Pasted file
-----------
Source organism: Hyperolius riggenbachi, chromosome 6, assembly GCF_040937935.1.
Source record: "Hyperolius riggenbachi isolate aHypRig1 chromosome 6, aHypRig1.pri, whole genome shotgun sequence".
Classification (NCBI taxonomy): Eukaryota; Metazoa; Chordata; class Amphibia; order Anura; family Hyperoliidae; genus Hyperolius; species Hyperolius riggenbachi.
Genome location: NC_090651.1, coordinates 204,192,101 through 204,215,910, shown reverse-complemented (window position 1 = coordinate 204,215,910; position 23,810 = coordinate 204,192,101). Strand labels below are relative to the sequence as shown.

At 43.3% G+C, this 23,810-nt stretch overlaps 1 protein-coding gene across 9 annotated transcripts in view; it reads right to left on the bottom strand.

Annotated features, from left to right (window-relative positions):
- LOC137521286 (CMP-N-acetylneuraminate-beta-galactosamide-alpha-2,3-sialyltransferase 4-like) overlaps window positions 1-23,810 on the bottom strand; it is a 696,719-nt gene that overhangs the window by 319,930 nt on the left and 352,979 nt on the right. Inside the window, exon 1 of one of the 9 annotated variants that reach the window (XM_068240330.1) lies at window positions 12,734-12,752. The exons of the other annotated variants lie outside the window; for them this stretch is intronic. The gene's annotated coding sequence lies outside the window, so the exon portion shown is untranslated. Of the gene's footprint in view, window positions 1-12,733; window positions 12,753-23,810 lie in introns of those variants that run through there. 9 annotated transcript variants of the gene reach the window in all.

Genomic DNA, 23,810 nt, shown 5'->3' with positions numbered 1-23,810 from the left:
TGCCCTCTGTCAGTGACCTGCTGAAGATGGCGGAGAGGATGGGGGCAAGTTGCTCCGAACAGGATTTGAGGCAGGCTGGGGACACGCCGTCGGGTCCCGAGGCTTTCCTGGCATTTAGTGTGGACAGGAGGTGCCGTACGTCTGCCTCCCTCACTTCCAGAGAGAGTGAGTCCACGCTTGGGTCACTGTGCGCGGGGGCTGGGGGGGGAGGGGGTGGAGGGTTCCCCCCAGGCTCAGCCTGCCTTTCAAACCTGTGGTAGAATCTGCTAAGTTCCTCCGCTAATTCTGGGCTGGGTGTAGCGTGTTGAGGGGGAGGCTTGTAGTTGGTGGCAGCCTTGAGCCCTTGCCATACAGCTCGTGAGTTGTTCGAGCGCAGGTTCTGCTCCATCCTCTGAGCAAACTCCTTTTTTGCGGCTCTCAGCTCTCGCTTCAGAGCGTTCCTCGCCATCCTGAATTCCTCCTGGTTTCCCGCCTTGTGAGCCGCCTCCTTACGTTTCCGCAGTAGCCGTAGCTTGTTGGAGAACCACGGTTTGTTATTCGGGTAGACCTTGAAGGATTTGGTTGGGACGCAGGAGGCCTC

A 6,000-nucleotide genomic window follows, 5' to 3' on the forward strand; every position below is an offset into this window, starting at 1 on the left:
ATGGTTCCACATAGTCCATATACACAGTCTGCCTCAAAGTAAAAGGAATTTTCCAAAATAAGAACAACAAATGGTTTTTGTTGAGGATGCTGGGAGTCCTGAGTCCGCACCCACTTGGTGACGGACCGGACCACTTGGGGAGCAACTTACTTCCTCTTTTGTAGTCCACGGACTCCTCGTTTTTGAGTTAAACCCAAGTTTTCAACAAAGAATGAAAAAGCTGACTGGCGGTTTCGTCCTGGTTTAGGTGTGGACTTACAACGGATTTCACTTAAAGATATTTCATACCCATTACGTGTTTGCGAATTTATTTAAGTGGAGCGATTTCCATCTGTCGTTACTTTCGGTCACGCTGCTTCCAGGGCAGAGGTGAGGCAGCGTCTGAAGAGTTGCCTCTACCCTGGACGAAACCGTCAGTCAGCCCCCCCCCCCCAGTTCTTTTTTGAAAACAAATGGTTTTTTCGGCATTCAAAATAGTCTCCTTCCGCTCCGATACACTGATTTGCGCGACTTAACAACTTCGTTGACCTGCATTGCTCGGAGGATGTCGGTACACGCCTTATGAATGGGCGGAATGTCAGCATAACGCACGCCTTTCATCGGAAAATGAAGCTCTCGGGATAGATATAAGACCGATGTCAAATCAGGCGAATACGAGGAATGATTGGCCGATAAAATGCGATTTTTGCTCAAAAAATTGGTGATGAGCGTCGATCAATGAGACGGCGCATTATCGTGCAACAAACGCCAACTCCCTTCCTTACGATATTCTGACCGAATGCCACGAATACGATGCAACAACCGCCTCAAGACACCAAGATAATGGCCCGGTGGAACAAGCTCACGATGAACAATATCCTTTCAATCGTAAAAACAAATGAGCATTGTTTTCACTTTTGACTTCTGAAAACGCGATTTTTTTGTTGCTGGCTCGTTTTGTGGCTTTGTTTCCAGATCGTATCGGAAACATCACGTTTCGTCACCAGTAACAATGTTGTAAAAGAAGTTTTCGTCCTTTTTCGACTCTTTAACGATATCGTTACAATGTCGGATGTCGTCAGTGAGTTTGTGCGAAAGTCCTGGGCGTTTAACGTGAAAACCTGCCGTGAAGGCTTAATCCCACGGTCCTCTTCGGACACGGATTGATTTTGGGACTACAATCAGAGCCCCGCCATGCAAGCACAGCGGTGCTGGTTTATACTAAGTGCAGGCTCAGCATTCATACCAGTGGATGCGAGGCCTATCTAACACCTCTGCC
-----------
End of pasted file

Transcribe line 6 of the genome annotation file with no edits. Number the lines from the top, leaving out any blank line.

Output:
Annotated features, from left to right (window-relative positions):